Spreadbetting Firms Spreads

bottomdollar

Active member
217 1
Dear All,
I was wondering whether would be spreadbetters would be able to inform me of the various spreads of the spreadbetting firms out there (inc any other amount payable for Spreadbetting) for both UK and US markets.

I have a City Index spreadbetting account and the spread I've found for both FTSE and DOW Jones is 8.

I've also had a look at Deal4Free, the FTSE spread is 4 points and the DOW Jones is 5.

IGindex , spreads for both also 8...

So far, Deal4Free seem the cheapest, there isn't (I don't think) any extra added costs. Any else have any others??
 

genti

Active member
152 0
HI,

deal4free is the best so far,however in spreadbeting there is high risk involved in DOW

Genti
 

genti

Active member
152 0
hi,
if you trade DOW you really need to hit it on the exact point otherwise you will see yourself losing at all the times.

also please which stop levels you will use?

hope this helps.
 

jls483

Active member
173 0
deal4free is 3 points during market hours and then 4 points outside
 

ChartMan

Legendary member
5,580 46
Trade the dow chart and NOT df4 prices. When the bias cuts in, it adds 10 - 15 points from the real value and can panick you into an exit. I know their charts leave a lot to be desired, but they DO show you their baised support and resistance levels....
 

Bigbusiness

Experienced member
1,408 23
At the moment I prefer IG to Deal4free. IG have an 8 point spread on the Dow but it doesn't seem to jump around as much as the Deal4free quote.

It is hard to use a stop with Deal4free when the quote is darting all over the place.
 

bottomdollar

Active member
217 1
Chartman, what do you mean trade the DOW chart and not the D4F prices. Don't the broker broker give you the prices for the DOW chart???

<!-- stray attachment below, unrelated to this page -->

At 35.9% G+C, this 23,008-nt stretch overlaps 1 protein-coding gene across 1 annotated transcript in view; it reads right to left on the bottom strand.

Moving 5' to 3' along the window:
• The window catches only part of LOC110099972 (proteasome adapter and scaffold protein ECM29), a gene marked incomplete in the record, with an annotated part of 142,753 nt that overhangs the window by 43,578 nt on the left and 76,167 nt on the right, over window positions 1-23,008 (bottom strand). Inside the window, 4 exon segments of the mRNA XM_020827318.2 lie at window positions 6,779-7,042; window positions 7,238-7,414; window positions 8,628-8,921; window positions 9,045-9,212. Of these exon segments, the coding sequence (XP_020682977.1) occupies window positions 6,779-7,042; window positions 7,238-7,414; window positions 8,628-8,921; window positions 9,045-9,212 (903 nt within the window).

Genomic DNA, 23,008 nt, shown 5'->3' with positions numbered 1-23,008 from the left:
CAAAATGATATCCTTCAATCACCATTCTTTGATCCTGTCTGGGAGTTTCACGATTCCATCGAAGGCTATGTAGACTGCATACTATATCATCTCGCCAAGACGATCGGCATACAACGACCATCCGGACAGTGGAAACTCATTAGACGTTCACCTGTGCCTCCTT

ChartMan

Legendary member
5,580 46
Nooooooooooooooo Bottom Dollar, They DO NOT!
As a move up develops, say at 8480, you will get a buy price of 8495....... so you take it...... Then the price on the chart falters and goes to 8475... you want to get out - the price to sell is 8460
Gross exaggeration, but you get the picture- it's not too far off the truth and reality. For a 5 point move in the chart, the SB's have moved their Bid /Offer by 35 points!!!!!
It is very important that you are dam sure of a move before you trade. OR you have to have deep pockets and nerves of steel .
Place your trade and the stick to the charts. If you keep looking at the SB price, you'll likely get "frightened out" on an otherwise NORMAL trade risk.
This is a simplistic view, but consider it carefully and take it on board. Search the achives for BIAS- a lot has been discussed at great length on this subject.
Last point, I second BB- stops are a no no, unless they are 20-30 points below a support point- use as a self destruct stop.
Read my post on the dow- that's exactly the reason why I chose to close and take profit instead of risking a stop. Had I had a lot more profit on the table, I may have risked a 5 point "risk all" stop on ES. ( equivalent to 50 points on the DOW)......
 

Helenqu

Established member
841 3
Hi BD,

I second what Chartman says. SBs are best used for longer term trading where the jiggling around of 20 points or so is insignificant and you are going for big wins. If you want to go for smaller gains (sub 20 points) then futures are the vehicle you need.
 

sidinuk

Established member
624 5
SB firms base their quote for the 'cash' index on the nearest futures price. You cannot trade the index directly, therefore if you are going to watch any chart then make sure it is one based on the commodity you are actually trading.